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A line of promising cancer drugs mysteriously failed in the 90s. Duke researchers may now know why

<p>C. elegans worms are translucent, so the researchers were able to visualize the invasion of cells by using them in experiments.</p>

C. elegans worms are translucent, so the researchers were able to visualize the invasion of cells by using them in experiments.

In the 1990s, matrix metalloproteinase (MMP) inhibitors rose to fame as a medication that blocked what researchers thought at the time to be the reason cancer was able to invade cells. However, the glory was short-lived, as treated cells were still being compromised. 

Now, Duke researchers may have understood why.

“Invasive cells are really smart. They can adapt," said research scientist Laura Kelley, who led the investigation's experiments. "Even if you take away these tools that they have, these molecular scissors, they can exaggerate other means that they already used and just punch through this barrier."

The “molecular scissors” Kelley refers to are the MMPs, which dissolve the thick outer membrane of healthy tissues and cancerous tumors alike—letting the cancer invade other healthy organs. By blocking these, previous researchers believed that cancer would be unable to metastasize.

"The MMP [inhibitors] should also be used with another anti-invasive therapy,” professor of biology David Sherwood said. 

When cells lose their dissolving enzyme, they do not give up. Instead, they switch to a forceful method of tearing through the cell.

Kelley and Sherwood set out to discover what was being used as this battering ram through experiments on C. elegans worms. The worms are translucent, so they were able to visualize the invasion of cells.

They saw worms that no longer had MMP grew large bulges that were able to smash through the cells with force. To assist this, the cells even transferred their mitochondria—a critical organelle for energy production—to the front in order to generate more energy.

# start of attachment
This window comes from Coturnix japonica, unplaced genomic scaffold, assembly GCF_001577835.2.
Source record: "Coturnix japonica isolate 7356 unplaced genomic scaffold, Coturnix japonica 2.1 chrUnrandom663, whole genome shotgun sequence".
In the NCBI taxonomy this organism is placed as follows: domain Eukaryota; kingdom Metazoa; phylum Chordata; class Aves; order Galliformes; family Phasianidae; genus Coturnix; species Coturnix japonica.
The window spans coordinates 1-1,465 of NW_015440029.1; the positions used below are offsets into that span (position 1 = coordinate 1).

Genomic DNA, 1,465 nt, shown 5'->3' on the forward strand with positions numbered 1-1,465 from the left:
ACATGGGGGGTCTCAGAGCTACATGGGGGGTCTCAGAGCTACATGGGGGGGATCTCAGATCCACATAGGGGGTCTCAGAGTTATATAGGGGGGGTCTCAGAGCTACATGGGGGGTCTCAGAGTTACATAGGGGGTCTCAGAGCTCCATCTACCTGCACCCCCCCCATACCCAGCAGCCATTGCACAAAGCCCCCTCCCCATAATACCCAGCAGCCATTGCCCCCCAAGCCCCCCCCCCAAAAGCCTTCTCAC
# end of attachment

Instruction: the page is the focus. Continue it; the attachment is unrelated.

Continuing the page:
The team then began experimenting with deleting certain genes from the worms' DNA along with the MMPs. Using RNA interference, the team methodically knocked out 11,000 genes, one at a time, from separate worms, testing to find the one that was responsible for the forceful alternative invasion.

Sherwood noted that invasion is not always bad—many cells in the body invade others as part of normal operations, tearing through a “thin, but dense network of proteins.” These invasions are carried out in a controlled manner, whereas cancer “hijacks the programs that animals use anyway.”

Now, Sherwood and Kelley are working towards a practical application of their discovery. Stopping invasion is the first step to stopping cancer from forming in a body in the first place. 

“[It's] harder to stop metastasis than it is to put somebody on Mars,” Sherwood said.

This research will be especially applicable to people who suffer from breast, pancreatic, prostate or lung cancer, all of which spread early. Other variations, such as brain cancer, kill the individual during the invasion itself, which is often a quick process that will require a different solution.

“We’re all affected by cancer—one in three men and one in four women," Sherwood said. 

The researchers are now trying to find the appropriate assay that will allow them to translate this research into mouse trials and eventually human cell lines.

Sherwood described the process of discovery as “incredibly addictive." Along with these discoveries, Kelley and Sherwood also found evidence that the translation of DNA may be more unique than is commonly thought, and that the invasive cells that make proteins are not “uniform machines,” Sherwood said.

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